I’ve said it all my life: there are may elements uniting creatives in music and creatives in the worlds of startups and research. Technoport is one of our regular contacts in this area. It is stimulating to work with them on all levels, even when the projects do not come to fruition. For example, we flirted with the idea of using blockchain to create copyright management solutions. It didn’t work in the initial form envisaged but the conversation has started and can take us a long way.

Is Technoport also the main partner for your SONIC VISION festival presentations?

It makes me particularly proud. While Sonic Vision is on the face of it a musical event promoting artists and creating a meeting and conversation space for the music industry, it has come to be seen as equal parts a space to showcase musical talent and the talent of local startup researchers. In my opinion, the mindset of artists is deeply linked to that of startuppers.

Tell us how the neighbourhood researchers inspired The Sound of Data, an event that puts science data to music?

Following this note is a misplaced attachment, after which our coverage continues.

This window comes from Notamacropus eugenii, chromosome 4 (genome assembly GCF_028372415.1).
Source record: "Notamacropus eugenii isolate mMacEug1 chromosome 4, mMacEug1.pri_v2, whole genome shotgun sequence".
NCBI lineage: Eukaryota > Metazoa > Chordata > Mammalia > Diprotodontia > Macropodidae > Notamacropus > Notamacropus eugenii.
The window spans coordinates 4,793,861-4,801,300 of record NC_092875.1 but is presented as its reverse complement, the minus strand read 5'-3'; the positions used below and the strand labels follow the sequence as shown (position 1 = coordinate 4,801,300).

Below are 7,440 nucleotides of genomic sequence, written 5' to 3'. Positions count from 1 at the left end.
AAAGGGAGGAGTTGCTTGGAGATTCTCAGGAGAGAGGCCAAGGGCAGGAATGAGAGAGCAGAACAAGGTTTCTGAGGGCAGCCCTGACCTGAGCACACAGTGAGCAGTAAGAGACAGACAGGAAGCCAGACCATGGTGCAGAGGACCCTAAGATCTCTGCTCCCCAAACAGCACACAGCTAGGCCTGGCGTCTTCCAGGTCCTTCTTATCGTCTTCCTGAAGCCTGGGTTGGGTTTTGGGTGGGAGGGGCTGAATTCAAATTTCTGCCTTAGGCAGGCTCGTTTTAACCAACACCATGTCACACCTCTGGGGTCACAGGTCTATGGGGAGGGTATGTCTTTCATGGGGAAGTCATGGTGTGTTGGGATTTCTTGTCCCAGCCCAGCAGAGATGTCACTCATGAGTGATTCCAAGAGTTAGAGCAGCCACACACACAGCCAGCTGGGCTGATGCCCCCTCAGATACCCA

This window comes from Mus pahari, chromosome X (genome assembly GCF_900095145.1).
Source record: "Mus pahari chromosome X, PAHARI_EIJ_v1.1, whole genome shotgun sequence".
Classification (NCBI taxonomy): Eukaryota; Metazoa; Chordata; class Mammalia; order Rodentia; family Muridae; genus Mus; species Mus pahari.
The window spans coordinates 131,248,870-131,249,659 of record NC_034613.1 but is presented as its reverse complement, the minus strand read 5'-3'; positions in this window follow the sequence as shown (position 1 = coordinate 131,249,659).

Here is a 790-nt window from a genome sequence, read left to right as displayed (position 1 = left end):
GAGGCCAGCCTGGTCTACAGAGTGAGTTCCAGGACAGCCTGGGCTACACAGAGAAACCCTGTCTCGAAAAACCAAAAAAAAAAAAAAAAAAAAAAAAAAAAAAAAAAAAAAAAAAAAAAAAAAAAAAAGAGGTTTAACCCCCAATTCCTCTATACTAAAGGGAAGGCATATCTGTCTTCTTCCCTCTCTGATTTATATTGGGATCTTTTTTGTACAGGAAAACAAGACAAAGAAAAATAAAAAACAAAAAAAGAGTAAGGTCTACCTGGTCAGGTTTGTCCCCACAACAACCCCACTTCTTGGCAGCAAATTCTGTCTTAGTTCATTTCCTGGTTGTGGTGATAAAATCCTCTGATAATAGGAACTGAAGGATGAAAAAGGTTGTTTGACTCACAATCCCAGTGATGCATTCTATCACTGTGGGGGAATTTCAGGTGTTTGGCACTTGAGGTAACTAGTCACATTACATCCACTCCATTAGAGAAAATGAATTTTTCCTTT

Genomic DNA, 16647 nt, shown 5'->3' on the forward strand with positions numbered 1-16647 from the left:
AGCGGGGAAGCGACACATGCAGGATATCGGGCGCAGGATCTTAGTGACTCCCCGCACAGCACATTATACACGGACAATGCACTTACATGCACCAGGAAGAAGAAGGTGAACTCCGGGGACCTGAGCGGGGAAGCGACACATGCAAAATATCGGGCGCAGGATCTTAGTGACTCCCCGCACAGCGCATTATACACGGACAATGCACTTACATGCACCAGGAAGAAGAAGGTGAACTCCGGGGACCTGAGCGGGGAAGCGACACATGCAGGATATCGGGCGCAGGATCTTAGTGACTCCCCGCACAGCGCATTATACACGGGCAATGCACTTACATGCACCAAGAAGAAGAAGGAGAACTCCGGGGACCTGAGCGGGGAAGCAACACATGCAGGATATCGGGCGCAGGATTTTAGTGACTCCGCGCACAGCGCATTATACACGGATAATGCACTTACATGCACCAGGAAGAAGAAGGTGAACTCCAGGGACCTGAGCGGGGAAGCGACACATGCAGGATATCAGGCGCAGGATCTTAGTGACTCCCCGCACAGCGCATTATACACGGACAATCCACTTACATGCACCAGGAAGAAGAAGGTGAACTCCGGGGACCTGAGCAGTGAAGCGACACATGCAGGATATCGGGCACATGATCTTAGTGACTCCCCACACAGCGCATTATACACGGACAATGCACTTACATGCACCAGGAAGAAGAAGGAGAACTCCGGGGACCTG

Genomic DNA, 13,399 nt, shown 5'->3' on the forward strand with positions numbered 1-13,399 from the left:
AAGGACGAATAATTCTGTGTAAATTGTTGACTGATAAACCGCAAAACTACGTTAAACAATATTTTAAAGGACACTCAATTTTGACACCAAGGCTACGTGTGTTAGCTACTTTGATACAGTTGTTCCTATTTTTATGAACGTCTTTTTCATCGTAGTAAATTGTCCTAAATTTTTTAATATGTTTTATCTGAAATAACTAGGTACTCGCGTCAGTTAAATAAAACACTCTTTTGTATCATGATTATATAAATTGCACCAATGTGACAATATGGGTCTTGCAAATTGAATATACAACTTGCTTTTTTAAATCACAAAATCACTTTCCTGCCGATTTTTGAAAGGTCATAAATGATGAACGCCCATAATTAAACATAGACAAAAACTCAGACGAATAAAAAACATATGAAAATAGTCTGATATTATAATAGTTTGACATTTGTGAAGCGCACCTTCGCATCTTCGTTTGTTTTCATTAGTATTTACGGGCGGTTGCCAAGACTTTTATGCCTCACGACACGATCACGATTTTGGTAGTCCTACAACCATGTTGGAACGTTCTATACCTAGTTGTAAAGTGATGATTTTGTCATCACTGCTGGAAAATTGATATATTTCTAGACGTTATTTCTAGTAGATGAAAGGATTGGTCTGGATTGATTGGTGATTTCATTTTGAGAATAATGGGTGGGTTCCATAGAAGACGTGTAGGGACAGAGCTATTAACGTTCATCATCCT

When we started thinking about projects for Esch 2022, our first impulse was to bring together researchers and people from the Rockhal and tell them to bring to the table their wildest ideas going beyond the usual limits,. Of all the ideas put forward, the one with the most potential was The Sound of Data. In Belval, we have all the best partners for this kind of data sonification within a few square kilometres. For example, we recorded data on the volume of traffic on the motorway between Esch and Belval, with microphones that are normally used in the manufacture of electric guitars. A special microphone records the data, which is transformed by algorithms, and then transformed into music, through traditional notes or MIDI settings, or whatever.